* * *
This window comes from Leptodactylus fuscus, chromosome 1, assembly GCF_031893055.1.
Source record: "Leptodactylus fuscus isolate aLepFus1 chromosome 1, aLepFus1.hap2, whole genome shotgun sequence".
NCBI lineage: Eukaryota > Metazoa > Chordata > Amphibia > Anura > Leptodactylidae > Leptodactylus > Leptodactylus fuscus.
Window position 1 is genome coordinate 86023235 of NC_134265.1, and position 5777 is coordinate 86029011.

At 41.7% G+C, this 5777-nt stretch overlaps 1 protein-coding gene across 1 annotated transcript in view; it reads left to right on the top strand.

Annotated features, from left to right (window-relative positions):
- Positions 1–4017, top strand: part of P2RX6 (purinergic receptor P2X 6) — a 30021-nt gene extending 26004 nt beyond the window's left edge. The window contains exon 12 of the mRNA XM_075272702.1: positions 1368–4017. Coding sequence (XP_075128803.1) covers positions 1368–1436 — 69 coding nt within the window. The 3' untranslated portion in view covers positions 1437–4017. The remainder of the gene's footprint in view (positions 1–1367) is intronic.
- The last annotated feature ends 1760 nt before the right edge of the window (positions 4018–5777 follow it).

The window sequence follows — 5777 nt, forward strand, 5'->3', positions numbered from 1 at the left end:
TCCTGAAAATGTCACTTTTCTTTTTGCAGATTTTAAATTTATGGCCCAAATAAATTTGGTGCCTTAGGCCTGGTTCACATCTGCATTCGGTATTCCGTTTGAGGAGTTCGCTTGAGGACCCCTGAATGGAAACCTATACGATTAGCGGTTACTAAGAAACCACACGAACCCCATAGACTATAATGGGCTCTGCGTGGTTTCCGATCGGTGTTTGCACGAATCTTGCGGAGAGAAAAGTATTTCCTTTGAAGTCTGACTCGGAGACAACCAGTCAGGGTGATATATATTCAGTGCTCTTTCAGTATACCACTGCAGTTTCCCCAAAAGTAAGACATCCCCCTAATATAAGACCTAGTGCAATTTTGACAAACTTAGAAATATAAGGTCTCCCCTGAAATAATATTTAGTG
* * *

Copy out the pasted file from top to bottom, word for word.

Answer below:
This window comes from Leptodactylus fuscus, chromosome 1, assembly GCF_031893055.1.
Source record: "Leptodactylus fuscus isolate aLepFus1 chromosome 1, aLepFus1.hap2, whole genome shotgun sequence".
NCBI lineage: Eukaryota > Metazoa > Chordata > Amphibia > Anura > Leptodactylidae > Leptodactylus > Leptodactylus fuscus.
Window position 1 is genome coordinate 86023235 of NC_134265.1, and position 5777 is coordinate 86029011.

At 41.7% G+C, this 5777-nt stretch overlaps 1 protein-coding gene across 1 annotated transcript in view; it reads left to right on the top strand.

Annotated features, from left to right (window-relative positions):
- Positions 1–4017, top strand: part of P2RX6 (purinergic receptor P2X 6) — a 30021-nt gene extending 26004 nt beyond the window's left edge. The window contains exon 12 of the mRNA XM_075272702.1: positions 1368–4017. Coding sequence (XP_075128803.1) covers positions 1368–1436 — 69 coding nt within the window. The 3' untranslated portion in view covers positions 1437–4017. The remainder of the gene's footprint in view (positions 1–1367) is intronic.
- The last annotated feature ends 1760 nt before the right edge of the window (positions 4018–5777 follow it).

The window sequence follows — 5777 nt, forward strand, 5'->3', positions numbered from 1 at the left end:
TCCTGAAAATGTCACTTTTCTTTTTGCAGATTTTAAATTTATGGCCCAAATAAATTTGGTGCCTTAGGCCTGGTTCACATCTGCATTCGGTATTCCGTTTGAGGAGTTCGCTTGAGGACCCCTGAATGGAAACCTATACGATTAGCGGTTACTAAGAAACCACACGAACCCCATAGACTATAATGGGCTCTGCGTGGTTTCCGATCGGTGTTTGCACGAATCTTGCGGAGAGAAAAGTATTTCCTTTGAAGTCTGACTCGGAGACAACCAGTCAGGGTGATATATATTCAGTGCTCTTTCAGTATACCACTGCAGTTTCCCCAAAAGTAAGACATCCCCCTAATATAAGACCTAGTGCAATTTTGACAAACTTAGAAATATAAGGTCTCCCCTGAAATAATATTTAGTG